St. Ignatius Rollercoaster

15 02 2010

February 12, 2010

When I set out on my trek to St. Ignatius Thursday night, I had no idea how many twists would indeed be in store for me.

Before I even got to leave the station I was informed that I would have to be shooting with a small camera [a pain in the butt for shooting sporting events, compared to the bigger on-the-shoulder cameras] due to the death of one of our station’s only three large cameras… twist number one.

Luckily I managed to easily find the gymnasium which I had never been too before.  Unfortunately, I walked into it at a sharp 7:30 expecting the boys’ game vs. Plains to be getting underway… when in actuality I was witnessing the beginning of the fourth quarter of action in the girls game.  Slightly disappointed (twist number two) at the delay I would be facing until the game I needed started, I parked myself into the stands.

This delay meant I would not have time to cover the game in Frenchtown tonight, so as the girls game drew to an end so did I draw out my weapon of media… in hopes that some type of exciting finish to the contest would deem it worthy of taking the spot of the previously assigned Frenchtown game for the 10:00 news.

An exciting finish is exactly what I got.  As the final seconds of the clock ticked to an end, the Plains girls drove down the court with just enough time for one last desperation shot.  With approximately two seconds left on the clock, a girl dropped an 18-footer to knot the game up at 32 (a score you’d expect on the gridiron… not the hardwood).  This buzzer-beating shot was the single biggest game-changing moment I’d captured yet this season in high school sports (twist number three), albeit not on the grandest stage of action.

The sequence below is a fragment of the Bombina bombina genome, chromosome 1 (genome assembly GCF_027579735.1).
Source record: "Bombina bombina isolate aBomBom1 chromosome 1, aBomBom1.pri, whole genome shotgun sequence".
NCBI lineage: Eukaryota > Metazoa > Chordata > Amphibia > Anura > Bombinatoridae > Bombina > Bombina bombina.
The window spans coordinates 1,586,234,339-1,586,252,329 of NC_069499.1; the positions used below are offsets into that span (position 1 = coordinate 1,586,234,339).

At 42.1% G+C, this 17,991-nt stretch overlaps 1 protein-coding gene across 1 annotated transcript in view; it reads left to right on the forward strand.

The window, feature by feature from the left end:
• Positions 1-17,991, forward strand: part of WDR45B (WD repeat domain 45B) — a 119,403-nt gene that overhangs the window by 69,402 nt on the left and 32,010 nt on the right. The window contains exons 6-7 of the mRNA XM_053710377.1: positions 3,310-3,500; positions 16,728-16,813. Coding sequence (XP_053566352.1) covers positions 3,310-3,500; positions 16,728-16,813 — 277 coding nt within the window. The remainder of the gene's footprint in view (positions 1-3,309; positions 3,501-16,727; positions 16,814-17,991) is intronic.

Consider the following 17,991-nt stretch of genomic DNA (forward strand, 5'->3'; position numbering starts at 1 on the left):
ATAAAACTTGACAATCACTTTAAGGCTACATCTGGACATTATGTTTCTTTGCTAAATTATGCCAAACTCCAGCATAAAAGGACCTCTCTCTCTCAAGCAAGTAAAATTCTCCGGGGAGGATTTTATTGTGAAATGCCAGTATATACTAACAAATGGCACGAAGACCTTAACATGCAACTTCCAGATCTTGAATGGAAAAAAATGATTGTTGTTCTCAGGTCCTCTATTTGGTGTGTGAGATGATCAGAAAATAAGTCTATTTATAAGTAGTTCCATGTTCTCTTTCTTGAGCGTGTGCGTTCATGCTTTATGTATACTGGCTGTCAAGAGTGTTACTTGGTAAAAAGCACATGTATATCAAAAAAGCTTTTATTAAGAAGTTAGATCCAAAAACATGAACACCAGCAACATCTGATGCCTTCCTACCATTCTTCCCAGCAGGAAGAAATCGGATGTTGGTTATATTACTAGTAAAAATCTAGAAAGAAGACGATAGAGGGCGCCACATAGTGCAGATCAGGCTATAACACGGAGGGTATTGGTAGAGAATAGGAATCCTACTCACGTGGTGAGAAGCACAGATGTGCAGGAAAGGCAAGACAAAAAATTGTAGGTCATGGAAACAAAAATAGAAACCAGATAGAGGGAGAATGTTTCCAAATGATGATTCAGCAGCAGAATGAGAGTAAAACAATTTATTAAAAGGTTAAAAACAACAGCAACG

At this point I had to call my sports director Jake to inform him of the major delay.  However due to our station being the Olympic-hosting NBC affiliate, he informed me that the opening ceremonies would push our newscast back an extra hour… thus the delay really wasn’t unmanageable (twist number four).  To overtime they went.  Once again I waited to film until the final seconds.  This time, Mission’s post converted a lay-in to tie the game at 37 with just 10 seconds to go.  However, she butchered the free throw attempt in a dramatic air-ball fashion… to double overtime we go.

In the final seconds of now double OT, a Mission post-player knocked down two free throws to give her squad a two-point lead.  This time Plains was unable to get off a desperation shot, and Mission prevailed by the final of 42-40.

I stuck around long enough to get three highlight shots from the opening seconds of the boys game and then get back in the jeep to start the 45-minute journey back to the station.  Once back, I edited the two games into just two-shot highlight sequences.  [Unfortunately some nights’ casts are so loaded I can only get the essence of the game in with two shots.  Other nights with more media-deserving high school teams and games I can get up to four or five.  And when shooting Griz athletics I can be awarded a bountiful number of up to 10 highlights.]

Remember the thrilling buzzer-beater that sent the girls game into overtime?  Well, the tape had glitched at just that point and I couldn’t use the shot (twist number five).  I have Jake look at the tape with me and there’s nothing that can be done.  Literally the most dramatic moment I’d captured in my young career of high-school shooting… and it’s useless.  Jake gives me a sympathetic shake of the head.  The single second of all my night’s footage that I desired to have was the single second of all the night’s footage that the tape had destroyed… maybe it was karma… maybe I unknowingly upset the gods of technology.